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Why You Shouldn’t File For Bankruptcy If You’re Broke

If you’re in debt, you’re looking for answers – now.  From late-night television commercials hawking the latest get-rich-quick scheme to credit counseling and debt settlement, you’re willing to try it all.  Finally, you look at bankruptcy.  But are you chasing the wrong thing?

Take the underemployed divorced guy with child support arrears and a mountain of credit card debts.  He’s in danger of losing his apartment, the child support is piling up, and he’s barely got enough money to feed himself.

Does he need help?  Sure.  But he doesn’t need a bankruptcy lawyer.

The Difference Between Broke And Bankrupt

When you’re bankrupt, you’ve got debts you can’t handle.  A credit card, medical bill, a car loan, mortgage … that sort of thing.  You’ve got income, but it’s just not enough to cover your basic necessities as well as the payments due.  So you hire a lawyer, reorganize your finances, and come out the other side of the process in better financial shape.

In contrast, you can be broke.  That’s when you don’t have enough of an income to cover your basic necessities.  Your income falls short of the rent, utilities and things of that nature.  This is a situation that bankruptcy cannot fix.

Bankruptcy Can’t Fix Broke

If you file for bankruptcy when you’re broke, it’s not going to help you.  Sure, many types of your debts will be discharged – but that doesn’t increase your income.  If there’s not enough money coming in to cover your basic needs now, bankruptcy isn’t going to change that.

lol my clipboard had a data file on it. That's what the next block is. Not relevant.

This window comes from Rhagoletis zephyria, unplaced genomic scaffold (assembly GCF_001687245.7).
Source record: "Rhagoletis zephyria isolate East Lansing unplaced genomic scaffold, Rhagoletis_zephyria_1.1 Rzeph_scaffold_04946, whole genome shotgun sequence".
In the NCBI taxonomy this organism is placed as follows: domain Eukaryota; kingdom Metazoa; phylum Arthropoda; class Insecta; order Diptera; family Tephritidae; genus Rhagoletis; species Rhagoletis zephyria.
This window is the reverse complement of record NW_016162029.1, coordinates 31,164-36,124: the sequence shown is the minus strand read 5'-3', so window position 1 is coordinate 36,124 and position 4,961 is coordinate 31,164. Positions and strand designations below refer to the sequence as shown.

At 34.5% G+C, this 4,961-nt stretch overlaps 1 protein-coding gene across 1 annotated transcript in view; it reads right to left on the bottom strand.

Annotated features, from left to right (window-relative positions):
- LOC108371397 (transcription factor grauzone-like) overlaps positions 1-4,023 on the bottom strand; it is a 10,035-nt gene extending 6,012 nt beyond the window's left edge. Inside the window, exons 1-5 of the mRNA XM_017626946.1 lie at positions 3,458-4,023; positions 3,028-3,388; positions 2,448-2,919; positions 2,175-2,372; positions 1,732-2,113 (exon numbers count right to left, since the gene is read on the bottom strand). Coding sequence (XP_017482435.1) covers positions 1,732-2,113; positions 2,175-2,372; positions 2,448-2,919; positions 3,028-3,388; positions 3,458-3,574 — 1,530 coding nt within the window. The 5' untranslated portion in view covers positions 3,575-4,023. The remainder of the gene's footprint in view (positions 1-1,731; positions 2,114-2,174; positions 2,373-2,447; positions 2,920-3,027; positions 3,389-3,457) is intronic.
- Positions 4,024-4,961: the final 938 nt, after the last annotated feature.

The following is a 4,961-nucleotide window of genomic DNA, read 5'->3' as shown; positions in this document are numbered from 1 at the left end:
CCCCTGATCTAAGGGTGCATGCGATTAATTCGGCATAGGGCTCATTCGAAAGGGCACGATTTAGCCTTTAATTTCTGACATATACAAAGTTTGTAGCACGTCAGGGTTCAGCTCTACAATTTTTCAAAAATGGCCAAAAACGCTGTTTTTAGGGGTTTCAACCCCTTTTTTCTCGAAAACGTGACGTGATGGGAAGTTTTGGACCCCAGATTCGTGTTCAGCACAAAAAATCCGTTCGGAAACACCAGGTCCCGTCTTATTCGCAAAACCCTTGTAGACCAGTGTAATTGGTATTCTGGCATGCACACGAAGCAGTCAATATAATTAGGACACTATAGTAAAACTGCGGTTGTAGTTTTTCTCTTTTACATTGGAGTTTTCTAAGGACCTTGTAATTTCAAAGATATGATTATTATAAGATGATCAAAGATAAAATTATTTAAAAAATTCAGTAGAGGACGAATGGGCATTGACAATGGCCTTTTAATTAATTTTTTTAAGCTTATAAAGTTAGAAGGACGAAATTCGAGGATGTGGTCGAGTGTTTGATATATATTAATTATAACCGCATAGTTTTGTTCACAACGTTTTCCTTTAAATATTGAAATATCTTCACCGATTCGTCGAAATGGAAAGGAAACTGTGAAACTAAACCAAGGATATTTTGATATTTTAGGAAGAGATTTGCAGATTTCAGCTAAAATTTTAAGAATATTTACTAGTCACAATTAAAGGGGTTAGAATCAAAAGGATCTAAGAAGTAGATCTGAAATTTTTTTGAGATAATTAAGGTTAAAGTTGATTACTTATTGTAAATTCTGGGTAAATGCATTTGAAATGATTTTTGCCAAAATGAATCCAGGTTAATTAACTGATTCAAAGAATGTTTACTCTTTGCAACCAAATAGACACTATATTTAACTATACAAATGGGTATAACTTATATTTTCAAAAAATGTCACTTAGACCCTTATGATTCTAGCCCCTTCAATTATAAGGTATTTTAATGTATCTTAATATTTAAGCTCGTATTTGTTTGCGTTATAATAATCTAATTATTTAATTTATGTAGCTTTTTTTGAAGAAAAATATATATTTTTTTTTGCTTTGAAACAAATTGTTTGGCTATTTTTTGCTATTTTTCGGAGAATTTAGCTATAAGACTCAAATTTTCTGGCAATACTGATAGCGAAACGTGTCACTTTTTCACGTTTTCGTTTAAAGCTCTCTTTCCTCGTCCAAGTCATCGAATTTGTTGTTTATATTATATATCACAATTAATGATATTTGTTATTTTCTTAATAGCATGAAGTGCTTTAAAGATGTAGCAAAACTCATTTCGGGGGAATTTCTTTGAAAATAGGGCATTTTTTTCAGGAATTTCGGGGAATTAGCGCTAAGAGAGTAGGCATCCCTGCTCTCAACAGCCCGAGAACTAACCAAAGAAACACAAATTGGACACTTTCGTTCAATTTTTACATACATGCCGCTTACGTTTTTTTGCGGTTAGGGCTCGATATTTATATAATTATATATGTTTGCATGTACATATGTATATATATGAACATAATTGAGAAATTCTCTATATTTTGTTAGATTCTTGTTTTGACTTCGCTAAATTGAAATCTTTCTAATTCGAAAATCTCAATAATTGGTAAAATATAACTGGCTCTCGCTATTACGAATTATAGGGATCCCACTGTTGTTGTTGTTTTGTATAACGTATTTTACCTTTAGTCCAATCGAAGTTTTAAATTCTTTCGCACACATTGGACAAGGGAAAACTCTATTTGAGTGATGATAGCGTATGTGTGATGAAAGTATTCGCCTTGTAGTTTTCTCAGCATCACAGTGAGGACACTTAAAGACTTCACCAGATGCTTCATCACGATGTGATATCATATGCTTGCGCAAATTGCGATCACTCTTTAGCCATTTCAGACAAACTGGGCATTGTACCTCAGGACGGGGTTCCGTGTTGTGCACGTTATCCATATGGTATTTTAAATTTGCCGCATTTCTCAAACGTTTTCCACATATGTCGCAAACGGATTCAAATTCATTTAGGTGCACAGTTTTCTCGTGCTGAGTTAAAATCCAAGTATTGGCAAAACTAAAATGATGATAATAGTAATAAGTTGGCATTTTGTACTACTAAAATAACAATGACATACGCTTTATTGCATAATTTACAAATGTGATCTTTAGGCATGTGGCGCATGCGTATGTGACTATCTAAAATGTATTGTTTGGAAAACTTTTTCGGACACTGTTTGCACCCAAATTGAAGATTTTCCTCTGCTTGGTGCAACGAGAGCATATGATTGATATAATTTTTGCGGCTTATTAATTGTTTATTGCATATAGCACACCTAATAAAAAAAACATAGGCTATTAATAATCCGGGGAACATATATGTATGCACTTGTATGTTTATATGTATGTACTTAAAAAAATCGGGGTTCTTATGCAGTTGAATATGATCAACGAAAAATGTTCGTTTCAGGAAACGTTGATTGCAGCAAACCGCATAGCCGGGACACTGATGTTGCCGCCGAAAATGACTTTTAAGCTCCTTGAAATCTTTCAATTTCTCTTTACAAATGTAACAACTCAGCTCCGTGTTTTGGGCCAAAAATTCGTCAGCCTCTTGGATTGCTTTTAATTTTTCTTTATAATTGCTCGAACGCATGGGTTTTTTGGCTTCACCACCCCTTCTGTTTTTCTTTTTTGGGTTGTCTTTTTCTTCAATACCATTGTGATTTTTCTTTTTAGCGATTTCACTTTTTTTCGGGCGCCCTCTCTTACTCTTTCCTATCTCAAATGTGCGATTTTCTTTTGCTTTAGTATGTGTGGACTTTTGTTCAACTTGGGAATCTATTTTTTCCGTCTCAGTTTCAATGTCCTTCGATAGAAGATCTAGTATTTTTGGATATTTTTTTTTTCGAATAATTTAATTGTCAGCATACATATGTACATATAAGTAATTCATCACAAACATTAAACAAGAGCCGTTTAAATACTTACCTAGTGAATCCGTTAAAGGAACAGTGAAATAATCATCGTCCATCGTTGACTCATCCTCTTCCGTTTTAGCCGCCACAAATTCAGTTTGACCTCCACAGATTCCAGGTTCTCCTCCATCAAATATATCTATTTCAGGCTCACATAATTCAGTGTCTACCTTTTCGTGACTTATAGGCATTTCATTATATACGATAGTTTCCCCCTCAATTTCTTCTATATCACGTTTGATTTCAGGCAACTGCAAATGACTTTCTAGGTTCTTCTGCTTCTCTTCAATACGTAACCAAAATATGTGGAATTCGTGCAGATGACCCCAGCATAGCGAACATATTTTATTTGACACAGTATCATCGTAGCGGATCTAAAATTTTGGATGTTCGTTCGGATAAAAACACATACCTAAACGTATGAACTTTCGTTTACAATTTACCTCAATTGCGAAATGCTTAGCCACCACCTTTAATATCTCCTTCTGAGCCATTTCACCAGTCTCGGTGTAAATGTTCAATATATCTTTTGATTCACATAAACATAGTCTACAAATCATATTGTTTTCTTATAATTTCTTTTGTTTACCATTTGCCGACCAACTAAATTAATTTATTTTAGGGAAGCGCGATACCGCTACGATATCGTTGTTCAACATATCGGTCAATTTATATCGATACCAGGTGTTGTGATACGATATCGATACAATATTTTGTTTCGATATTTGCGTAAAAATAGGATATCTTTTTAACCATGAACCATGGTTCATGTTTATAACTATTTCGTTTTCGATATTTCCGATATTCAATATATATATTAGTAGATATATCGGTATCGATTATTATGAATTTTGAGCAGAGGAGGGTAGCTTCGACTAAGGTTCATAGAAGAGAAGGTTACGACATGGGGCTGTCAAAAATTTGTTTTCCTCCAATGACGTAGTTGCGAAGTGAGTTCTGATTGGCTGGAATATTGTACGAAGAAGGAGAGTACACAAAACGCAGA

Instead of working to repay your debts, focus on increasing your income and reducing your expenses.  Consider getting rid of your cable television and home phone, replacing them with plain-old rabbit ears and a prepaid cell phone for the short term.  Do the Dave Ramsey thing and deliver pizza at night to pick up some money.

Do whatever’s legal and ethical to bring yourself out of the red and into the black, budget-wise.

Consider hiring me or someone like me to help you get the bill collectors to stop contacting you.  It won’t solve the debt problem, but it will help reduce the day-to-day stress of collection calls and letters.

We’ll have time to chat once you’ve gotten yourself into a place where you can cover your monthly basic expenses.  I know you’d like to get this solved now, but focus on yourself and your family before worrying about the other issues.

Make sense?

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By |July 10th, 2012|

About the Author:

I've been a consumer protection lawyer since 1995, working to help people end their bill problems. I'm a faculty member at the Student Loan Law Workshop, a nationally recognized speaker, and a long-time member of both the National Association of Consumer Bankruptcy Attorneys and National Association of Consumer Advocates.
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